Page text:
The House of Representatives on Monday voted on a bill that banned Europe’s attempt to put emission trading requirements on United States airlines.
The European Union’s Emissions Trading System would charge U.S. aircraft for carbon emissions whenever they landed or took off in Europe beginning next year. By unanimous consent, though, the House approved a bill that rejected the ETS. Both Republicans and Democrats said the European countries’ rules were a way to impose their laws on another country, more specifically the United States, without getting any input from the U.S.
“Not only does this violate international treaties, the Chicago convention, we’ve never had anything like this posed or proposed before,” John Mica (R-Fla.), the House Transportation and Infrastructure Committee chairman, said on the House floor.
Mica and other lawmakers said the ETS would put restrictions on U.S. aircraft but did not use the money collected to help reduce emissions, as one might think the fines would go toward. Lawmakers also said the ETS could result in a $2 per ticket extra charge, which would cause harm to the U.S. airline industry.
Criticisms of the ETS also stem from the notion that the rules would not only cost U.S. airlines – and consumers – money, but also jobs.
“According to the Air Transportation Association’s testimony before the Aviation Subcommittee this July, the extraction of capital from the aviation system as envisioned under the EU emissions trading scheme could threaten as many as 78,500 U.S. jobs,” Rep. Tom Petri (R-Wis.) said. “This is unacceptable.”
Petri also said the Obama administration, Republicans and Democrats were opposed to the ETS because Europe refused to negotiate how to charge for carbon emissions from aircraft in the United Nations’ International Civil Aviation Organization.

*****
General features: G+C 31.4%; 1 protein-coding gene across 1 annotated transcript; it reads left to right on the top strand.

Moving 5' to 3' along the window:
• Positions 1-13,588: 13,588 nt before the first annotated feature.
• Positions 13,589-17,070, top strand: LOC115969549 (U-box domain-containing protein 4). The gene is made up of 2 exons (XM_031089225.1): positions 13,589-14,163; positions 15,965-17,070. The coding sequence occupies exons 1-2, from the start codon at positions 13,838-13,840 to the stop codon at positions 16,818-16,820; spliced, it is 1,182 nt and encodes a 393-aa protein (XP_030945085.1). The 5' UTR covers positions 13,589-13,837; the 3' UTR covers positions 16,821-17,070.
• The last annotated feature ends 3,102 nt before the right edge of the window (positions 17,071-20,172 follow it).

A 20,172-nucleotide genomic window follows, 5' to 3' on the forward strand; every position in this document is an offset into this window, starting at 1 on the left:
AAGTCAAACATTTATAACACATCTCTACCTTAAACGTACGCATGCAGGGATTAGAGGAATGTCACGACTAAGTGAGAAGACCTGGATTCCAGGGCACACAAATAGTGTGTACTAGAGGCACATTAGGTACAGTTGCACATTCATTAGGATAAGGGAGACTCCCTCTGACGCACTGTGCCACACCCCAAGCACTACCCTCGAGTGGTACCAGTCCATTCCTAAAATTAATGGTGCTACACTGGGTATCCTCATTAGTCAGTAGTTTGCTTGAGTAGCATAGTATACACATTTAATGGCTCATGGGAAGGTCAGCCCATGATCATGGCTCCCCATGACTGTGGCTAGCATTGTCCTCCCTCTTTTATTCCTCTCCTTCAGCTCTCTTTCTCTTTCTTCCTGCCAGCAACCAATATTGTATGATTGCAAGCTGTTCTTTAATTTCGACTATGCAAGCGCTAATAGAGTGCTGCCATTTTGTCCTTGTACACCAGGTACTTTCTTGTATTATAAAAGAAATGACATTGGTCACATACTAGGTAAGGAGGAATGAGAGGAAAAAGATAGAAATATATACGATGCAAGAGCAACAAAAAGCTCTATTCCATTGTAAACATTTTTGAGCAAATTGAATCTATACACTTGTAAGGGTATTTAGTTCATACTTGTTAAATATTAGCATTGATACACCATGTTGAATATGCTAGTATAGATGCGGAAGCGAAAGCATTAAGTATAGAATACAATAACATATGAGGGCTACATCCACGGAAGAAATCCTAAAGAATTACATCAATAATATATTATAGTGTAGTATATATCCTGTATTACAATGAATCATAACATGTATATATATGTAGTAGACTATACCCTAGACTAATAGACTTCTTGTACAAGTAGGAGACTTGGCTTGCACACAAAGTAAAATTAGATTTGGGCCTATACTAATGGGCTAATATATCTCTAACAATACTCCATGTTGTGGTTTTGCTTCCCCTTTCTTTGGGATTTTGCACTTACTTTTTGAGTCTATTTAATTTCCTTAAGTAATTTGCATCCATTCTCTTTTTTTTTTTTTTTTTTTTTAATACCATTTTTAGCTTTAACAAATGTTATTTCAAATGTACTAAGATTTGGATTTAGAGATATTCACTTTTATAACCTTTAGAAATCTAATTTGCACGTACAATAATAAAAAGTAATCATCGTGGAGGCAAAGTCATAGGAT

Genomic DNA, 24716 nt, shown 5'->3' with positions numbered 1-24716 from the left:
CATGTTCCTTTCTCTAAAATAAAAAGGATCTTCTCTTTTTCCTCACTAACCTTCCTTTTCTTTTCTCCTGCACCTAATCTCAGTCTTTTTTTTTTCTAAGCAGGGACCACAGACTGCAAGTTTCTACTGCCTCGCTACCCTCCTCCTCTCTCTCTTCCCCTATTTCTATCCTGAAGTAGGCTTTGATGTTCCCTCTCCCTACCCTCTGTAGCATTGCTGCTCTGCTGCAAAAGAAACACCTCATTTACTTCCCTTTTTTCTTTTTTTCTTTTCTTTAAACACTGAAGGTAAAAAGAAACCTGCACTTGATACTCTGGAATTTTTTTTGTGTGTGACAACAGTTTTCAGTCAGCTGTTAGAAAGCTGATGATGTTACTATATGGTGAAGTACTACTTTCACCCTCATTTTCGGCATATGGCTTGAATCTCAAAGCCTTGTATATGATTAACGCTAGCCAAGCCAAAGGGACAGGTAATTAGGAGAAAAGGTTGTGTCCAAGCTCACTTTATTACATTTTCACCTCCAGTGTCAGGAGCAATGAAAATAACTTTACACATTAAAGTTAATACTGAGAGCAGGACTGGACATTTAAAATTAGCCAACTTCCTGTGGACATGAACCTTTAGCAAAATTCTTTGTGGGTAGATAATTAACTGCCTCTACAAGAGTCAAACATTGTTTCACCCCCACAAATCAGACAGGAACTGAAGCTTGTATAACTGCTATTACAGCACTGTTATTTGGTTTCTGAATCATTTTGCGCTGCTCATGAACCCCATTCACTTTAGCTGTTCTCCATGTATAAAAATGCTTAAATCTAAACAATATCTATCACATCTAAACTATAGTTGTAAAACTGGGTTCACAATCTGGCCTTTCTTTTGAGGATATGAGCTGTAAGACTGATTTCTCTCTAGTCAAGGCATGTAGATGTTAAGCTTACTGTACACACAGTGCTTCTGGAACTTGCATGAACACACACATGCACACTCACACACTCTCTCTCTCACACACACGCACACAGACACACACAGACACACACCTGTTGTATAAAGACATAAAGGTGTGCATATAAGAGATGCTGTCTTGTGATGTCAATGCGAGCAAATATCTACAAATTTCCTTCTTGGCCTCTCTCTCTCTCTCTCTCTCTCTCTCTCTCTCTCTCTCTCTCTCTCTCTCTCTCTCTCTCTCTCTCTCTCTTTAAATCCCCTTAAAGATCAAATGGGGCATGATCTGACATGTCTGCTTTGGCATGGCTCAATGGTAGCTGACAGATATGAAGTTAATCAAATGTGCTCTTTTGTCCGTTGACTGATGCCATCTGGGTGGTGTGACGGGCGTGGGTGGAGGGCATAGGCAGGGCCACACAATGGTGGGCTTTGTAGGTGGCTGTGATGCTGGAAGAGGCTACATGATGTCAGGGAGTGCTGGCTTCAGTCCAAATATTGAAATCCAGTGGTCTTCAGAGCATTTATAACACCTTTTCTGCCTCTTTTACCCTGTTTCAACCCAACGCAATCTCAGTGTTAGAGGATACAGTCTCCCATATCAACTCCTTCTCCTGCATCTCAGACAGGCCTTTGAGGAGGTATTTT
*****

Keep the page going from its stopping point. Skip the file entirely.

“Because the EU has shown no interest in working with the international community to address their concerns and objections, and to seek a global approach to civil aviation emissions, we’re moving this bipartisan legislation forward to ensure U.S. operators will not participate in their unilateral and questionable scheme,” Petri said.
Still, despite the majority of lawmakers being opposed to the ETS rules, some environmentalists in Congress tried to convince their colleagues to support the rules and vote against the House bill to ban them.
“If we legislate our companies out of Europe’s environmental laws, our homeland security could be adversely impacted if European countries decided to withhold their cooperation in response with regard to screening of baggage for bombs on planes flying into the United States,” Rep. Ed Markey (D-Mass.) said. “The Europeans are taking climate change seriously. We shouldn’t undermine their efforts by legislating that our airlines break the law.”
The House-passed bill will now go to the Senate. The upper chamber is not expected to vote on it until next week at the earliest, though, when they return from their week-long break.
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